Did you know that the world was supposed to end nine years ago as mad scientists in charge of the Relativistic Heavy Ion Collider unwittingly create a black hole capable of devouring our planet? You know, the same thing that many people thought would be happening with the LHC last year? Of course that hasn’t happened because for all the power of these colliders, they just don’t have enough energy to punch a hole in space and time, creating a stable black hole in the process. But one day, there might be a collider up to the task and the first human created black hole could be born. Could it actually be useful as a source of energy until we stop feeding its singularity and let it evaporate away into nothingness?
We know from observations that black holes actually can produce a lot of energy. When a black hole spins, it acts as a dynamo by dragging around magnetic fields and whatever bits of matter it consumes. The motion and the force of gravity form a turbulent and energetic accretion disk where powerful magnetic fields and the fabric of space and time itself become tangled around the object, creating a lot of friction and producing even higher temperatures and energies. In a future lab where a black hole just stable enough to start feeding would be born, couldn’t a very similar principle apply and the much feared force of nature be tamed for our benefit, albeit on an infinitesimal scale comparable to subatomic particles?
Actually, that small size would become a huge problem in trying to harness the power of black holes. Let’s start with the fact that even the tiniest little black hole is really, really hard to create and it would take a lot more than a few atoms to do it. On top of that, Hawking radiation and the basic rules of quantum mechanics say that a micro black hole that small would exist less than the tiniest fraction of a second. The laws by which this happens are complex, but they have to do with how the smallest particles in the universe behave as they pop in and out of existence in the event horizon of a black hole. Even feeding these micro black holes might not be enough to stabilize them because of their inherent instability as objects. Theoretically, a black hole stable enough to feed would be as massive as Everest and about the size of an atom in diameter.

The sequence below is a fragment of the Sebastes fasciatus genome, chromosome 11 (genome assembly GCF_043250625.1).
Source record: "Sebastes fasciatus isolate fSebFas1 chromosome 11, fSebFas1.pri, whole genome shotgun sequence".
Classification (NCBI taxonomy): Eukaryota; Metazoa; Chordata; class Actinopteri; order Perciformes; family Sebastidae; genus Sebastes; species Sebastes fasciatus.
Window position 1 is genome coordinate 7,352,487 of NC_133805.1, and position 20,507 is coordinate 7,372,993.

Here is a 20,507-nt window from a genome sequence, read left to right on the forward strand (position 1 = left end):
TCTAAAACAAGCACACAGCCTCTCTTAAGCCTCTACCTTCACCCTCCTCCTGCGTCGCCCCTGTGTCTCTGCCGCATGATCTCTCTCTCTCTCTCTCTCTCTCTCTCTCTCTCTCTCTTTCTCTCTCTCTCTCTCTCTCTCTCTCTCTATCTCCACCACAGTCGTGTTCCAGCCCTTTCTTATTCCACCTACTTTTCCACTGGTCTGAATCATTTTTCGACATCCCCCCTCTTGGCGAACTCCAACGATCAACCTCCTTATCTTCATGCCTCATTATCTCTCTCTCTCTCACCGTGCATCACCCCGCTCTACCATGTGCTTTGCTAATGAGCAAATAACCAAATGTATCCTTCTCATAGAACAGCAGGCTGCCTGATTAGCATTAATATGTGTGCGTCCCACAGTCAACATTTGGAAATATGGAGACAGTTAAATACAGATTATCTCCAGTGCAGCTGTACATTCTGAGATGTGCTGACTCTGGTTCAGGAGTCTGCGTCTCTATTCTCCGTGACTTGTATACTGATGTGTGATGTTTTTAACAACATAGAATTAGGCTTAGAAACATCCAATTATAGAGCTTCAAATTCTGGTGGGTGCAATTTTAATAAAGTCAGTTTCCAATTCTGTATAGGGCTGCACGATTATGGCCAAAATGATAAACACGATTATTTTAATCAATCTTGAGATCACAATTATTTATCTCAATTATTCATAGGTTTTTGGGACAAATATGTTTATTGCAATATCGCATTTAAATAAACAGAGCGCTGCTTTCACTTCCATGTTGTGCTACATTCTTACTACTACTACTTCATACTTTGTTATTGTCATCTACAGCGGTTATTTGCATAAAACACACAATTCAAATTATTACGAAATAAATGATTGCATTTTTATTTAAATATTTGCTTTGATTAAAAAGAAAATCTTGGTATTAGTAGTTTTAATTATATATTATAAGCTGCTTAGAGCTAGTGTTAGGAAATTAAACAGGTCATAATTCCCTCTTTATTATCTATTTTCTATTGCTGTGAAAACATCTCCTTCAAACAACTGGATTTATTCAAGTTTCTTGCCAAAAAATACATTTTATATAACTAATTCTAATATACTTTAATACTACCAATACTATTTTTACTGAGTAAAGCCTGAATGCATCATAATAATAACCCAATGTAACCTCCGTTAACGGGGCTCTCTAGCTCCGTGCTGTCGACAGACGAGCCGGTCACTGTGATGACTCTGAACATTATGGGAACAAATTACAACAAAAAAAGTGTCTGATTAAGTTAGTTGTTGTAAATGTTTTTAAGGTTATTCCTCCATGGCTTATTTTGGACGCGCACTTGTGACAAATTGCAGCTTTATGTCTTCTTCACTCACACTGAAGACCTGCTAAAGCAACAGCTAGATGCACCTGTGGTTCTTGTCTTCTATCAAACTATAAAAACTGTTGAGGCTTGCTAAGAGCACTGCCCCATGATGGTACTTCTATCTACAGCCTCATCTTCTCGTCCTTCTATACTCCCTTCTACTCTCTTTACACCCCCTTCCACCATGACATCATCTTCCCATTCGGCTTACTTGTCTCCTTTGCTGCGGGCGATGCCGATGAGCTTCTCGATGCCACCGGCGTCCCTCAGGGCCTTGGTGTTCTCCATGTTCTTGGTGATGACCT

An important point to consider is that a micro black hole would have an event horizon smaller than the smallest subatomic particle we know of and wouldn’t have the pull to consume even a proton, much less anything on a macro scale. Even if it manages to find something to swallow, the Hawking radiation would tear it apart as it radiates more energy than it can eat. Without the mass it needs to stabilize itself and start snacking on anything that comes within its reach, it’s just not going to survive for more than a few fractions of a second. The only way we’d know it was even there is by detecting faint bursts of radio waves as it goes poof.
Now imagine how much energy it would take to smash trillions and trillions of tons of matter at almost the speed of light to create this tiny, stable black hole. Even if it could be done (which is a very big if), the resultant object could have a very high charge and repel into space due to the electrostatic repulsion with the Earth. Because it’s infinitely dense, it could go through even the densest metal with the same ease as we float through water. On the other hand, it could lose its charge after formation and sink down to the center of our planet. What then? Doomsday time? Not exactly. If micro black holes did serious damage to stars and planets, we would’ve noticed by now according to a study by Steven Giddings and Michelangelo Mangano. And if there was a stable black hole in the Earth’s interior, by the time we’d notice anything amiss, Earth would be long dead after the Sun went through its red giant phase and became a white dwarf.
So not only does an atom-sized black hole require us to invest ridiculous amounts of energy, it also takes billions upon billions of years to grow big enough to emit noticeable energy. And we also need to keep in mind that creating black holes in colliders is a hypothetical concept. When we take a few high end equations and see what happens at theoretical maximums, some of the possible answers yield micro black holes. Even our most powerful colliders might not be up to the job and their best possible end result is something that would take billions of years to show up on even the most sensitive instruments we know how to build. It seems that for now, a black hole reactor is a technology that’s completely out of our reach and micro black holes are not a viable energy source in the first place due to their unstable nature.